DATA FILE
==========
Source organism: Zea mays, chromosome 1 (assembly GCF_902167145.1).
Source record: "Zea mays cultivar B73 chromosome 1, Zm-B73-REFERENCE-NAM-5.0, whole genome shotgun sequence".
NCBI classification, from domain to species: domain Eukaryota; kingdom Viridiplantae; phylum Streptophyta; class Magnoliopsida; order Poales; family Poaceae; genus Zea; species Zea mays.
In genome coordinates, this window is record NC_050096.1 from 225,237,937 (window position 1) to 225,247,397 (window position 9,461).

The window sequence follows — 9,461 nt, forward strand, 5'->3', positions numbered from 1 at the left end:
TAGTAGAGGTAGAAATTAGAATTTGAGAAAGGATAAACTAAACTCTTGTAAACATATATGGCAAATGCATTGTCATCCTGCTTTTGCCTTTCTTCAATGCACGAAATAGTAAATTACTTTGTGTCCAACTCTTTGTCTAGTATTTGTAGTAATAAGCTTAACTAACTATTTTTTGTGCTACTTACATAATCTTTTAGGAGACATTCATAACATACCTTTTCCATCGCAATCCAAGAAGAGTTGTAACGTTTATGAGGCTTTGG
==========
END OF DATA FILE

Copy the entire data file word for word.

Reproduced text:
Source organism: Zea mays, chromosome 1 (assembly GCF_902167145.1).
Source record: "Zea mays cultivar B73 chromosome 1, Zm-B73-REFERENCE-NAM-5.0, whole genome shotgun sequence".
NCBI classification, from domain to species: domain Eukaryota; kingdom Viridiplantae; phylum Streptophyta; class Magnoliopsida; order Poales; family Poaceae; genus Zea; species Zea mays.
In genome coordinates, this window is record NC_050096.1 from 225,237,937 (window position 1) to 225,247,397 (window position 9,461).

The window sequence follows — 9,461 nt, forward strand, 5'->3', positions numbered from 1 at the left end:
TAGTAGAGGTAGAAATTAGAATTTGAGAAAGGATAAACTAAACTCTTGTAAACATATATGGCAAATGCATTGTCATCCTGCTTTTGCCTTTCTTCAATGCACGAAATAGTAAATTACTTTGTGTCCAACTCTTTGTCTAGTATTTGTAGTAATAAGCTTAACTAACTATTTTTTGTGCTACTTACATAATCTTTTAGGAGACATTCATAACATACCTTTTCCATCGCAATCCAAGAAGAGTTGTAACGTTTATGAGGCTTTGG